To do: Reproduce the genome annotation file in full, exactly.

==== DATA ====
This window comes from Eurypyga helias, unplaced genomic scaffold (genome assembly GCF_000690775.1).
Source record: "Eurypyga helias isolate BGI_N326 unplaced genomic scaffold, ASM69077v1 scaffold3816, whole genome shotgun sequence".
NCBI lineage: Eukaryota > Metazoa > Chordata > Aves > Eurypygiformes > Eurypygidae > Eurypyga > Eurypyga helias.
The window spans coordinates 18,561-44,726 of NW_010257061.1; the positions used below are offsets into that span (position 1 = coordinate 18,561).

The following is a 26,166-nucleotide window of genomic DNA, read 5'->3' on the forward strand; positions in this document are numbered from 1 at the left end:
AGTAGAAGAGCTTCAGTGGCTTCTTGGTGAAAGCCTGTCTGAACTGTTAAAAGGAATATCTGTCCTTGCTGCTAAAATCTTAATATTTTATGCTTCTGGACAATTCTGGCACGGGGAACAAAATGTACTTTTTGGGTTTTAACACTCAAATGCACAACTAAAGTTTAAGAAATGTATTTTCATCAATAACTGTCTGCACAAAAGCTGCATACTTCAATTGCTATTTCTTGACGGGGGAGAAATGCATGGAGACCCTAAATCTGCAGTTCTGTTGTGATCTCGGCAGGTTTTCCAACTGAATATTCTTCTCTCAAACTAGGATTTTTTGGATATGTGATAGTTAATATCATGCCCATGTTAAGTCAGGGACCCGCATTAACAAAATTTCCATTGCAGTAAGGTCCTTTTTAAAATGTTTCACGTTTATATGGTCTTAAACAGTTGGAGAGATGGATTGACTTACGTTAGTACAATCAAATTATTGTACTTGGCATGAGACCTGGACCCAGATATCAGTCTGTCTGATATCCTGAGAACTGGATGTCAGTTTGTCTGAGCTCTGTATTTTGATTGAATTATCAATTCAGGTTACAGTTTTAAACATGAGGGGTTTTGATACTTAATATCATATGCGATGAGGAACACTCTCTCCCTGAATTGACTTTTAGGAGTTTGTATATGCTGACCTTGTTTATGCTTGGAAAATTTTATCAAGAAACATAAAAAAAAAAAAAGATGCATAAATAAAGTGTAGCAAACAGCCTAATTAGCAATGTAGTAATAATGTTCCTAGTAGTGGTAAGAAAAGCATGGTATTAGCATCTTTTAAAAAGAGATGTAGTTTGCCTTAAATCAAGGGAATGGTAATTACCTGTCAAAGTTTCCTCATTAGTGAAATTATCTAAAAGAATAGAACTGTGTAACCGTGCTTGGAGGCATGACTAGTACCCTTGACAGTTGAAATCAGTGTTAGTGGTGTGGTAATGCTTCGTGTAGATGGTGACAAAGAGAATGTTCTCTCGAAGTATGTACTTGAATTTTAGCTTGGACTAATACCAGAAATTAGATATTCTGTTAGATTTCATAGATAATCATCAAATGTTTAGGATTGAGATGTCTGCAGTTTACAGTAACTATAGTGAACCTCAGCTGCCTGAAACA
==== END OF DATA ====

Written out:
This window comes from Eurypyga helias, unplaced genomic scaffold (genome assembly GCF_000690775.1).
Source record: "Eurypyga helias isolate BGI_N326 unplaced genomic scaffold, ASM69077v1 scaffold3816, whole genome shotgun sequence".
NCBI lineage: Eukaryota > Metazoa > Chordata > Aves > Eurypygiformes > Eurypygidae > Eurypyga > Eurypyga helias.
The window spans coordinates 18,561-44,726 of NW_010257061.1; the positions used below are offsets into that span (position 1 = coordinate 18,561).

The following is a 26,166-nucleotide window of genomic DNA, read 5'->3' on the forward strand; positions in this document are numbered from 1 at the left end:
AGTAGAAGAGCTTCAGTGGCTTCTTGGTGAAAGCCTGTCTGAACTGTTAAAAGGAATATCTGTCCTTGCTGCTAAAATCTTAATATTTTATGCTTCTGGACAATTCTGGCACGGGGAACAAAATGTACTTTTTGGGTTTTAACACTCAAATGCACAACTAAAGTTTAAGAAATGTATTTTCATCAATAACTGTCTGCACAAAAGCTGCATACTTCAATTGCTATTTCTTGACGGGGGAGAAATGCATGGAGACCCTAAATCTGCAGTTCTGTTGTGATCTCGGCAGGTTTTCCAACTGAATATTCTTCTCTCAAACTAGGATTTTTTGGATATGTGATAGTTAATATCATGCCCATGTTAAGTCAGGGACCCGCATTAACAAAATTTCCATTGCAGTAAGGTCCTTTTTAAAATGTTTCACGTTTATATGGTCTTAAACAGTTGGAGAGATGGATTGACTTACGTTAGTACAATCAAATTATTGTACTTGGCATGAGACCTGGACCCAGATATCAGTCTGTCTGATATCCTGAGAACTGGATGTCAGTTTGTCTGAGCTCTGTATTTTGATTGAATTATCAATTCAGGTTACAGTTTTAAACATGAGGGGTTTTGATACTTAATATCATATGCGATGAGGAACACTCTCTCCCTGAATTGACTTTTAGGAGTTTGTATATGCTGACCTTGTTTATGCTTGGAAAATTTTATCAAGAAACATAAAAAAAAAAAAAGATGCATAAATAAAGTGTAGCAAACAGCCTAATTAGCAATGTAGTAATAATGTTCCTAGTAGTGGTAAGAAAAGCATGGTATTAGCATCTTTTAAAAAGAGATGTAGTTTGCCTTAAATCAAGGGAATGGTAATTACCTGTCAAAGTTTCCTCATTAGTGAAATTATCTAAAAGAATAGAACTGTGTAACCGTGCTTGGAGGCATGACTAGTACCCTTGACAGTTGAAATCAGTGTTAGTGGTGTGGTAATGCTTCGTGTAGATGGTGACAAAGAGAATGTTCTCTCGAAGTATGTACTTGAATTTTAGCTTGGACTAATACCAGAAATTAGATATTCTGTTAGATTTCATAGATAATCATCAAATGTTTAGGATTGAGATGTCTGCAGTTTACAGTAACTATAGTGAACCTCAGCTGCCTGAAACA